A Bargaining Model for Social Status in Informal Groups and Formal Organizations

Part of the Theory and Decision Library book series (TDLU, volume 12)


Apart from economic payoffs, social status (social rank) seems to be the most important incentive and motivating force of social behavior. This concern for social status is perhaps more conspicuous in those societies, like the American, where the ruling ideology encourages a striving for upward social mobility, for movement to higher social status positions. But it seems to be no less important in those societies, like the traditional Indian caste society, which prevent or strongly discourage upward mobility—for at least downward mobility is possible in every society as punishment for nonfulfillment or certain social obligations. Thus the only difference is that in such less mobile societies, people’s concern for social status will take the form of simply trying to maintain their existing status and caste positions and of avoiding all types of nonconformist behavior possibly endangering these positions.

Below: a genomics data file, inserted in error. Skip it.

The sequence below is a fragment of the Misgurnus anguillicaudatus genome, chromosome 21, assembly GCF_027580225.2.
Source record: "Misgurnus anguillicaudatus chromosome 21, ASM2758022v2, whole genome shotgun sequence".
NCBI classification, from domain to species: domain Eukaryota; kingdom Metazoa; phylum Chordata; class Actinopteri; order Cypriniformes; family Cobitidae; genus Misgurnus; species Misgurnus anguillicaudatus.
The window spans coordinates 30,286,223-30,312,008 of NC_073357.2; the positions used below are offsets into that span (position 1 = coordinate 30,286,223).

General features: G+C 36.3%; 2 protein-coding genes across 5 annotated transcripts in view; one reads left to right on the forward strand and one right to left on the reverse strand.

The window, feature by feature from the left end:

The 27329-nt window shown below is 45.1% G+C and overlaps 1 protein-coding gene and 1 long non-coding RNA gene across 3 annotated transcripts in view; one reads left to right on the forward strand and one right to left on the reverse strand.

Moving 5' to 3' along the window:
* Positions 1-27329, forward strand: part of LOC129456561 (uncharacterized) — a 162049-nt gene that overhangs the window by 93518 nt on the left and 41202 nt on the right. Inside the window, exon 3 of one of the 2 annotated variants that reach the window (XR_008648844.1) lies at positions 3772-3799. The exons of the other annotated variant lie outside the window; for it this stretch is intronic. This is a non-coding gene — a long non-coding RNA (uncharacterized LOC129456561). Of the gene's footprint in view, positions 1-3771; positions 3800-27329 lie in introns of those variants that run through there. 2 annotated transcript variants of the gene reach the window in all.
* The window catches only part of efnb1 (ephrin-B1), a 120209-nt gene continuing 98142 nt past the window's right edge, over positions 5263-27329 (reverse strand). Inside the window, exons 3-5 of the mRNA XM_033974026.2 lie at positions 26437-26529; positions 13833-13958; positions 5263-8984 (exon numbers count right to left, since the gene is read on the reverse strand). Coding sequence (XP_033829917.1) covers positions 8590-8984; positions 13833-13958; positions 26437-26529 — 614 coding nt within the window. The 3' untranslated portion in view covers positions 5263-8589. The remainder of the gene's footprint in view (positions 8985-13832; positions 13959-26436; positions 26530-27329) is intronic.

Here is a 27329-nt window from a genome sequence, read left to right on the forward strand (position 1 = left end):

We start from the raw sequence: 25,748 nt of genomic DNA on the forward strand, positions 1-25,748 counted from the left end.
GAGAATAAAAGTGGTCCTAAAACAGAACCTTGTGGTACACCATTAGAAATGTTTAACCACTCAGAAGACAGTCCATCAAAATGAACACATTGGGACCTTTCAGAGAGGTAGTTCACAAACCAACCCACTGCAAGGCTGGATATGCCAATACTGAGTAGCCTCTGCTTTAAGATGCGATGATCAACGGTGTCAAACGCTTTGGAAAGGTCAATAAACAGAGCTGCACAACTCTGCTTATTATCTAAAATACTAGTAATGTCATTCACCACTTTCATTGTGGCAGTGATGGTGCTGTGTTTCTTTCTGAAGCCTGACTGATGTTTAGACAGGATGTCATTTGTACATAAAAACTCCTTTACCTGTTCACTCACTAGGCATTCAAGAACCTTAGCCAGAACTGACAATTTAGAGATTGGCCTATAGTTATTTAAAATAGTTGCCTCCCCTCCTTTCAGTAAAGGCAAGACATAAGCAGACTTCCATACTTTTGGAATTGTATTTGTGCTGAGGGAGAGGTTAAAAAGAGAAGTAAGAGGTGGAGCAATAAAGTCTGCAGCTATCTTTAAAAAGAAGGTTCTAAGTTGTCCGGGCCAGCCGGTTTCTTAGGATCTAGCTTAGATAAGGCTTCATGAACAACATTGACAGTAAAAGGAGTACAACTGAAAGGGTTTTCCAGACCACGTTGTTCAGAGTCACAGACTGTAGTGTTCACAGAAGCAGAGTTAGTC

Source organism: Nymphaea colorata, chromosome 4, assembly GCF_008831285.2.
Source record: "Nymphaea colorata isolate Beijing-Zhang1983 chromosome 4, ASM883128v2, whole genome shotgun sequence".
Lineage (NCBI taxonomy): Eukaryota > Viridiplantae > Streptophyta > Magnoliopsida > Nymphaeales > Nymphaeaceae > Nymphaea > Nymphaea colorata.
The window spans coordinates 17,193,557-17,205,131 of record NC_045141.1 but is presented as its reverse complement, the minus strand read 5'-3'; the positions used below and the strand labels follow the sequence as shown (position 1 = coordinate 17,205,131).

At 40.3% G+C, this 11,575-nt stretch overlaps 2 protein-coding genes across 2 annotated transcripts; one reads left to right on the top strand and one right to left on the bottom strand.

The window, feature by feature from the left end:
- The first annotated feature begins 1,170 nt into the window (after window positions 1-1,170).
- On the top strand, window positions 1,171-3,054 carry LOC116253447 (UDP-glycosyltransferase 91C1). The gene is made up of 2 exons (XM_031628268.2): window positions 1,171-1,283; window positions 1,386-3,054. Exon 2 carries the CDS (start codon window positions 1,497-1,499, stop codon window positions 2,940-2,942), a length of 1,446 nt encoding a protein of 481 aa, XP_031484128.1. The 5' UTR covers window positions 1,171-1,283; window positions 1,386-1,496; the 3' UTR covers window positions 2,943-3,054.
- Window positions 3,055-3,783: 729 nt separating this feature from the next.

Social Status Social Group Deferential Behavior Bargaining Model High Social Status 
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Copyright information

© D. Reidel Publishing Company, Dordrecht, Holland 1980

Authors and Affiliations

  1. 1.School of Business AdministrationUniversity of CaliforniaBerkeleyUSA

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